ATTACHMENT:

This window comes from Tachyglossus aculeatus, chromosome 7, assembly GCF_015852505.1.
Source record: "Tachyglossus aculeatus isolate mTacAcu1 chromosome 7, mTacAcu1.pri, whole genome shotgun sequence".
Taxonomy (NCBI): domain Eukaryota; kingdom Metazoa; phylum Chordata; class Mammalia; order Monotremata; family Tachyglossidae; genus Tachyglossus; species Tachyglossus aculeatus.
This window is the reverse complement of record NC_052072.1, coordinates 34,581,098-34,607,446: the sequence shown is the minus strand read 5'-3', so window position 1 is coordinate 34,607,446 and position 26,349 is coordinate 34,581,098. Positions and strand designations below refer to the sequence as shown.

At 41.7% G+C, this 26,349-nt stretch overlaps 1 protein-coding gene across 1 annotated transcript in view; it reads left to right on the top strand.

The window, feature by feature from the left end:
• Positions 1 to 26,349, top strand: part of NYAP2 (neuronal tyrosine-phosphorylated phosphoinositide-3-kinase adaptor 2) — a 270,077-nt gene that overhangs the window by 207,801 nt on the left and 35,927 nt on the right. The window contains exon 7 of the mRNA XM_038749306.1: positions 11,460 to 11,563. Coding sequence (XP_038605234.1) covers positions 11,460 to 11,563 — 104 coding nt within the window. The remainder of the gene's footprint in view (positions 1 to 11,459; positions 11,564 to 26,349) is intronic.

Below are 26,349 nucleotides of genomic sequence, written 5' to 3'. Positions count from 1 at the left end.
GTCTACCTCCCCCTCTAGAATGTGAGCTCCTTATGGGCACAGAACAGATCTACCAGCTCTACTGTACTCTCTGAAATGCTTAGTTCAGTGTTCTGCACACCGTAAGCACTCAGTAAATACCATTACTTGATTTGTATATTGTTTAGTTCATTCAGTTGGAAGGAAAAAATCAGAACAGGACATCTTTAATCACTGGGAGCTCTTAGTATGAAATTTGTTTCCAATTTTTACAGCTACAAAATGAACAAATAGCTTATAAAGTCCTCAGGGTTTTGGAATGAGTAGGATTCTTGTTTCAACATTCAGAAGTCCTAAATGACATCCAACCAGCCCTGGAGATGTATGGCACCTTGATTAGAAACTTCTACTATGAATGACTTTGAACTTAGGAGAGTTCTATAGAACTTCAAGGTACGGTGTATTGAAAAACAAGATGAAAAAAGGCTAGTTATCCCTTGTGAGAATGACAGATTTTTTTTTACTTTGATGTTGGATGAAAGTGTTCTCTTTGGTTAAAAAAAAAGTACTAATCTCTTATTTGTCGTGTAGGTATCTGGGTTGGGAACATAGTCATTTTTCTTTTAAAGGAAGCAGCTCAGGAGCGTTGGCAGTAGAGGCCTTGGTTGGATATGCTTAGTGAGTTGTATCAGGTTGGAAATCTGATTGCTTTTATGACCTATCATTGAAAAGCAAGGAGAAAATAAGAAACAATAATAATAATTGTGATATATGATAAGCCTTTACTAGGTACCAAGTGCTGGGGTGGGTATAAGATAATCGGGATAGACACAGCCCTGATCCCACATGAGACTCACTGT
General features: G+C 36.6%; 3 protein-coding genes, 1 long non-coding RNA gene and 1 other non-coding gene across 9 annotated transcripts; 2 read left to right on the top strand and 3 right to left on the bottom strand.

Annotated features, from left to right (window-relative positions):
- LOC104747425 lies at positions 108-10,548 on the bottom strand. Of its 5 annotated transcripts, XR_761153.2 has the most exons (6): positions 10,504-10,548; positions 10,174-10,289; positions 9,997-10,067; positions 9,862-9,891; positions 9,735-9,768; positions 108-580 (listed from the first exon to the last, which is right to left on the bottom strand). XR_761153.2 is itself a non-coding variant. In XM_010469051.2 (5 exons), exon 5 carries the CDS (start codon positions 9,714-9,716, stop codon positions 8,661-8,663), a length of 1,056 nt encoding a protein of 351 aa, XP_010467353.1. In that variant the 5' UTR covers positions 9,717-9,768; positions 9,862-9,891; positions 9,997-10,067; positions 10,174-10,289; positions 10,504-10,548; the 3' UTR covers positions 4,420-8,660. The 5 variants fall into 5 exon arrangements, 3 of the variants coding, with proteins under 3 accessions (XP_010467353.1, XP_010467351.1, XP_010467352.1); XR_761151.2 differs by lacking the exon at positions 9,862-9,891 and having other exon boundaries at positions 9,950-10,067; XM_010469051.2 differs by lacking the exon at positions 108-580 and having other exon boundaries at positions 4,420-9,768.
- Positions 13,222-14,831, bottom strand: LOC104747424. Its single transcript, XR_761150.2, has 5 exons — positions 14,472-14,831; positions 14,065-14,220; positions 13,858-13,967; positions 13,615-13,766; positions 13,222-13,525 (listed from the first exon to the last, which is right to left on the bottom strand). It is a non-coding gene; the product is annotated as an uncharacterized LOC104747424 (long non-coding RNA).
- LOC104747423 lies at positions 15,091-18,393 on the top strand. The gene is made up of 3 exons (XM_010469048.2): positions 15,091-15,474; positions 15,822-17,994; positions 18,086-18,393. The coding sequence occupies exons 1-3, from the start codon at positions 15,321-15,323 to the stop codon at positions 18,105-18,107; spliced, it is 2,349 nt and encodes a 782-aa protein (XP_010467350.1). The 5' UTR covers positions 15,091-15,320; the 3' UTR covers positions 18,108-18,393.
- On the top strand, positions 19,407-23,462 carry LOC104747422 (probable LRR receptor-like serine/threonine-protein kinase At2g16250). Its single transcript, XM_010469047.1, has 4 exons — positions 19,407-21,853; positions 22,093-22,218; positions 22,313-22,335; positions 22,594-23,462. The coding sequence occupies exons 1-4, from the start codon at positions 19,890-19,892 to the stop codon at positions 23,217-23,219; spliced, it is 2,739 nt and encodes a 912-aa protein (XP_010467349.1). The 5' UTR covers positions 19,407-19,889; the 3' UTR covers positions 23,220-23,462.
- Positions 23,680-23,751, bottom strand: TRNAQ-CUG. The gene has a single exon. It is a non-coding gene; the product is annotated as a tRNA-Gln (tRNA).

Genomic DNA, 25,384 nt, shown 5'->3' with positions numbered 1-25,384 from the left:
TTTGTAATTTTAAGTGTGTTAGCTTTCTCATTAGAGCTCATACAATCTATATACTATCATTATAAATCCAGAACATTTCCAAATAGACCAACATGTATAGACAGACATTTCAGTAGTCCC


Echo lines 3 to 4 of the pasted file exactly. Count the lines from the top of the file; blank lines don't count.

Taxonomy (NCBI): domain Eukaryota; kingdom Metazoa; phylum Chordata; class Mammalia; order Monotremata; family Tachyglossidae; genus Tachyglossus; species Tachyglossus aculeatus.
This window is the reverse complement of record NC_052072.1, coordinates 34,581,098-34,607,446: the sequence shown is the minus strand read 5'-3', so window position 1 is coordinate 34,607,446 and position 26,349 is coordinate 34,581,098. Positions and strand designations below refer to the sequence as shown.